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Dispatches from E.D. Sedgwick’s winter tour through Germany, the Czech Republic, and Poland.
We awake in the band sleeping quarters of a venue built into a former Nazi bunker in Trier. The clothes I have washed in a sink and placed on the radiator to dry are actually dry. On the way out the door, the promoter gives me honey for my laryngitis. All is right with the world.
We drive a few hours to Wurzburg, a small city on the Main River in Northern Bavaria. The venue is “Cairo,” a welcoming club on the third floor of a ancient building. We carry the 150-plus pound bass up a spiral staircase, as I did the last two times I was here. I eat spaghetti with vegan bolognese, as I did the last time I was here. I drink tea with the honey supplied by the promoter from Trier. Before the show, I try to find the honey again to have some more, but the honey has disappeared.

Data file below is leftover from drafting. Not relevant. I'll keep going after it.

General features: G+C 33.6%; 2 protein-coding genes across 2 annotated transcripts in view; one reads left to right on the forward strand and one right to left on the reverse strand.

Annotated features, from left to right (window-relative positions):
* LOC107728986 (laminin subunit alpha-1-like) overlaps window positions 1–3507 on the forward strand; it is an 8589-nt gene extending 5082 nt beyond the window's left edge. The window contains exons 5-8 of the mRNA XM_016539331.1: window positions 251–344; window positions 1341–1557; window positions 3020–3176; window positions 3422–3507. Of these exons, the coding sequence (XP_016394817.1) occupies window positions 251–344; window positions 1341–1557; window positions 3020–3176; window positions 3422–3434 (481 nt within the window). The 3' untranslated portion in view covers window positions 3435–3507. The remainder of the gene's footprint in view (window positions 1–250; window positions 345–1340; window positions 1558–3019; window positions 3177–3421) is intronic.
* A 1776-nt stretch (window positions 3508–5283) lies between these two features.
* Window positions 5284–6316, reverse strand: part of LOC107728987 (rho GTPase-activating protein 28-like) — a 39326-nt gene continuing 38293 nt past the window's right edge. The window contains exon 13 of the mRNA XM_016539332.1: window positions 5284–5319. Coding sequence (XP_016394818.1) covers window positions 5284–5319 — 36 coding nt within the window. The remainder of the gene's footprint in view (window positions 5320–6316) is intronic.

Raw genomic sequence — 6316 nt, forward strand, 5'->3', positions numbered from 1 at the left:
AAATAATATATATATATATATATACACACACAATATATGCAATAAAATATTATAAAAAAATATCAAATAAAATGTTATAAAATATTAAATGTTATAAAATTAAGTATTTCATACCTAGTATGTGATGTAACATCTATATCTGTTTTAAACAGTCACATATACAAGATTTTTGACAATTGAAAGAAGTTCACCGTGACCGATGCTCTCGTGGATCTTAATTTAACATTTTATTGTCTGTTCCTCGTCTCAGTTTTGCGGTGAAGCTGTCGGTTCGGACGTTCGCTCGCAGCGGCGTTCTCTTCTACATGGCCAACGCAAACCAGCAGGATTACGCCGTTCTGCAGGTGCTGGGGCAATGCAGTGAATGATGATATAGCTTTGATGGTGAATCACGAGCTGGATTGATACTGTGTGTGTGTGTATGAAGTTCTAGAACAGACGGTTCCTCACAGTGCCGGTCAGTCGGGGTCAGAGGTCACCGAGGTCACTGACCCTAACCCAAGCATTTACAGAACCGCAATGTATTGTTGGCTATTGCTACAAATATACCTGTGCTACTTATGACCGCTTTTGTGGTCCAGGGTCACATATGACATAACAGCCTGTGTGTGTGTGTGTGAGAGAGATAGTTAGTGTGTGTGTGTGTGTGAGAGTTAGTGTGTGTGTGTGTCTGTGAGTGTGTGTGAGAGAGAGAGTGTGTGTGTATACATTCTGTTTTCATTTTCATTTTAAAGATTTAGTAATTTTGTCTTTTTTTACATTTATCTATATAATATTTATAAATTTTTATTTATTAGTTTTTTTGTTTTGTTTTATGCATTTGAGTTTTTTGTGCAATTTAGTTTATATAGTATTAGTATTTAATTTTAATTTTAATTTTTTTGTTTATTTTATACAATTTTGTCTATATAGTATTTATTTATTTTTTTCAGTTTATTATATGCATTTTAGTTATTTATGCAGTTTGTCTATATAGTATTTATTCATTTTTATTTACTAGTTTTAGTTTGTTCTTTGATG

The show goes well. The opening band wears helmets with microphones attached. About 50 people attend. Few leave when we play. Some guy knows all of the words to some of our songs, which is more than I can say for myself. We get paid 300 euros and sell about 100 euros of merchandise.
After the show, we sleep at the sound man’s house. The sound man, we learn, has a non-life-threatening chronic wrist problem and has undergone many surgeries. Eventually, his doctor recommended severing the nerves that connect his hand to his brain so that, though his condition persists, he does not feel pain. The sound man went through with the procedure, and reports that it was successful.
The philosophical justification behind the surgery—-render the body incapable of perceiving that which ails it—-seems questionable. If something in life troubles us, is it OK not only to ignore it, but to become biologically incapable of recognizing its existence? This is a question for Jean Baudrillard, a Philip K. Dick protagonist, or the Wachowskis. I decline to voice my concerns.